I read the following article online and I’d like to share it with you.
In the fall of 2011, Netflix announced it would spin off its DVD division and give it a new name: Qwikster. The company was already in the process of losing almost a million subscribers due to a change in billing structure; the name change didn’t sit well with their customer base. Analysts were unanimous in their opinion that the split was not a good idea, one calling it the dumbest move he’s seen a business make in a long time.
At this point, most companies would have stuck to their guns and bulldozed through the transition, determined to make the best of a bad decision.
That’s not what Netflix did.
Instead, less than a month after announcing their big Qwikster plans, they made another announcement: “Never mind.” They scrapped the entire idea and went back to the way things were.
Again the pundits howled: the management team doesn’t know what they’re doing; this could be the beginning of the end for Netflix.
Except it wasn’t.
In the three years since the Qwikster detour, Netflix has almost doubled their subscriber base and their earnings have gone through the roof. So much for those predicting their demise. And so much for those making jokes at their expense. At this point it appears that Netflix earned the last laugh.
IT’S AN IDEA WORTH TRYING
Here’s why I like this story. When Netflix realized they made a mistake, they swallowed their pride and reversed their decision. They made things right again.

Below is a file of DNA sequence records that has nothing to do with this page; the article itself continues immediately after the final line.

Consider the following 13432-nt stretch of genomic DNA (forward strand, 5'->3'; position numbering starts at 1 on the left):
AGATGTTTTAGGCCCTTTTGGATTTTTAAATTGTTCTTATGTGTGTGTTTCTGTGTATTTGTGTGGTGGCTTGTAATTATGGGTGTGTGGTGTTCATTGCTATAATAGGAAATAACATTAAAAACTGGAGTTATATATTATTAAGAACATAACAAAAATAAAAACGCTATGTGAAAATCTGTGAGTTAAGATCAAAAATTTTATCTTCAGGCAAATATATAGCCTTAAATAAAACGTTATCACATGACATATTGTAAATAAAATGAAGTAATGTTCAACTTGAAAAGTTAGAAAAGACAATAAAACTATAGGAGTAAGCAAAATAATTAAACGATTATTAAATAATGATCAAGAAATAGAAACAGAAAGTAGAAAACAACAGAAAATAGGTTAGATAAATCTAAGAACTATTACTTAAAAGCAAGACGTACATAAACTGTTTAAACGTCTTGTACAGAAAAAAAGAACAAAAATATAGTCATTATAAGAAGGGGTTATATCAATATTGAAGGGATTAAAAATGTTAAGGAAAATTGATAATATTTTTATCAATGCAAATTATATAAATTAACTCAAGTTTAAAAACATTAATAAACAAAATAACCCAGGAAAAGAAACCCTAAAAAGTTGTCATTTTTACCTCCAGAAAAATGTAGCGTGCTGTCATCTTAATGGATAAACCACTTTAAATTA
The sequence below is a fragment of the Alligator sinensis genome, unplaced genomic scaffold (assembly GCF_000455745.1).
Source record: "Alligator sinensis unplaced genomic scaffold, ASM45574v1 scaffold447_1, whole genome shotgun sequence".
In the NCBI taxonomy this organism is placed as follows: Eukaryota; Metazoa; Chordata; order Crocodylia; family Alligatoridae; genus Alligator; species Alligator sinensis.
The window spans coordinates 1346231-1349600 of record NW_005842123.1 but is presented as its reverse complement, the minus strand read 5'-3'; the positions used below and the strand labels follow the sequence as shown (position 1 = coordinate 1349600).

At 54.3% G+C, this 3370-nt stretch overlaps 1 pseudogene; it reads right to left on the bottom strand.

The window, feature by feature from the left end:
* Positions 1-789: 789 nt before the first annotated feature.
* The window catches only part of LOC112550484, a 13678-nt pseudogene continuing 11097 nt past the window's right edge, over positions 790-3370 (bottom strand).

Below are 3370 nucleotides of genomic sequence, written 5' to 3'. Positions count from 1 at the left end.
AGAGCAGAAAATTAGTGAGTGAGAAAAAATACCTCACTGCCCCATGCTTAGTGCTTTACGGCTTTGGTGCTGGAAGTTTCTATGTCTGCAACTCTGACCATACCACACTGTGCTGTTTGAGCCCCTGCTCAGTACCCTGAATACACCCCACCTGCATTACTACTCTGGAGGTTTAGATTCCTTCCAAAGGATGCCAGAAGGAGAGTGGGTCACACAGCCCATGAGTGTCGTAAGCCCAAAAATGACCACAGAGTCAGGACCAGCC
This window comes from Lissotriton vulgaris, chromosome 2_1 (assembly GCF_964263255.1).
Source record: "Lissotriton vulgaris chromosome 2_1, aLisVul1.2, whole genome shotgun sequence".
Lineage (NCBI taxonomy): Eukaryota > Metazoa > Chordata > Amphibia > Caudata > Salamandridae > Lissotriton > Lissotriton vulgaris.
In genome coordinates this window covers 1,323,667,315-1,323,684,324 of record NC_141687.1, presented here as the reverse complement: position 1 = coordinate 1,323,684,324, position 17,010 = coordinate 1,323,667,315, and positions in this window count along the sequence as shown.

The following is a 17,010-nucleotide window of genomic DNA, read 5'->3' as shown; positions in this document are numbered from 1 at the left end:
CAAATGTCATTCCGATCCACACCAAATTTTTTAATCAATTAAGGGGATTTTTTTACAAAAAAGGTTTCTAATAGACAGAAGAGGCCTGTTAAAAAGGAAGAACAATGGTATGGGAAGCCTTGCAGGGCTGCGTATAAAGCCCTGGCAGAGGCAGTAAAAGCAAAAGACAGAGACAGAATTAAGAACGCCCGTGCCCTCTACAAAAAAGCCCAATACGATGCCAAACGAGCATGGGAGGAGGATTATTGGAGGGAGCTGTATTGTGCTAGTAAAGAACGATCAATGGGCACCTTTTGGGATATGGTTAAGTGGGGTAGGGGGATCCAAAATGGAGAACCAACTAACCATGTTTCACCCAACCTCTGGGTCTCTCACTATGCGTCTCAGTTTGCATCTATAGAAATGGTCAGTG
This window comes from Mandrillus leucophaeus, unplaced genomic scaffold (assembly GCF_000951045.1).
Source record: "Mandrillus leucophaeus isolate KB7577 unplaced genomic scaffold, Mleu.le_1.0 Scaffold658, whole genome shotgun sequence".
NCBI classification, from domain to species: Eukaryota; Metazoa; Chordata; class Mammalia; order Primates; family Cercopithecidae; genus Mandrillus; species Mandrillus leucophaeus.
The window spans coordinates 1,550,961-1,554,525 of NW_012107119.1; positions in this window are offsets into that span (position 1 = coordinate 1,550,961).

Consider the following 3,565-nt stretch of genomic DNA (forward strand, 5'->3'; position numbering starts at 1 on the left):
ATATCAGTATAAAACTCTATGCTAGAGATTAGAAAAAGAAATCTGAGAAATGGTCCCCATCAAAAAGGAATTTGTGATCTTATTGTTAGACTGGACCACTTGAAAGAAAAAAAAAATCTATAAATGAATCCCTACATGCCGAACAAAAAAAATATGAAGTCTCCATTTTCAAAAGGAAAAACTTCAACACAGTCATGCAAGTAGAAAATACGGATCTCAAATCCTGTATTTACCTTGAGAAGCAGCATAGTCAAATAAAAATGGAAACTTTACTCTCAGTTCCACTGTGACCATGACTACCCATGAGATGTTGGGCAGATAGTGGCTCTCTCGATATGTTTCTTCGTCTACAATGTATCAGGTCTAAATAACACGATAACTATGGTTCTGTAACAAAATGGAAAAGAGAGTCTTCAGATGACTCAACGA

What a great principle to live by: Admit your mistakes and make them right — sooner better than later.
Errors are often embarrassing to acknowledge; our tendency typically is to keep pressing on, posturing as though the decision was right, pretending that square pegs really do fit in round holes.
Or we could learn a lesson from Netflix: Reverse the wrong decision and get back to the business of being successful.
While some decisions can’t be undone, most can. Wrong turns can be re-directed — if we’ll just take the necessary steps. It usually involves some pride-swallowing and pie consuming (of the humble kind), but it’s worth it to be headed once again in the right direction.
We all make choices that have taken us off the right path, sometimes even off the beaten path. Every leader and every believer sometimes finds themselves facing situations that should be made right, that could be made right, and that would be made right with a simple change in direction.
And you? Are there any decisions you’ve made crying out to be reversed? Let this be the week you make it happen.
“For though a righteous man falls seven times, he rises again.” (Proverbs 24:16)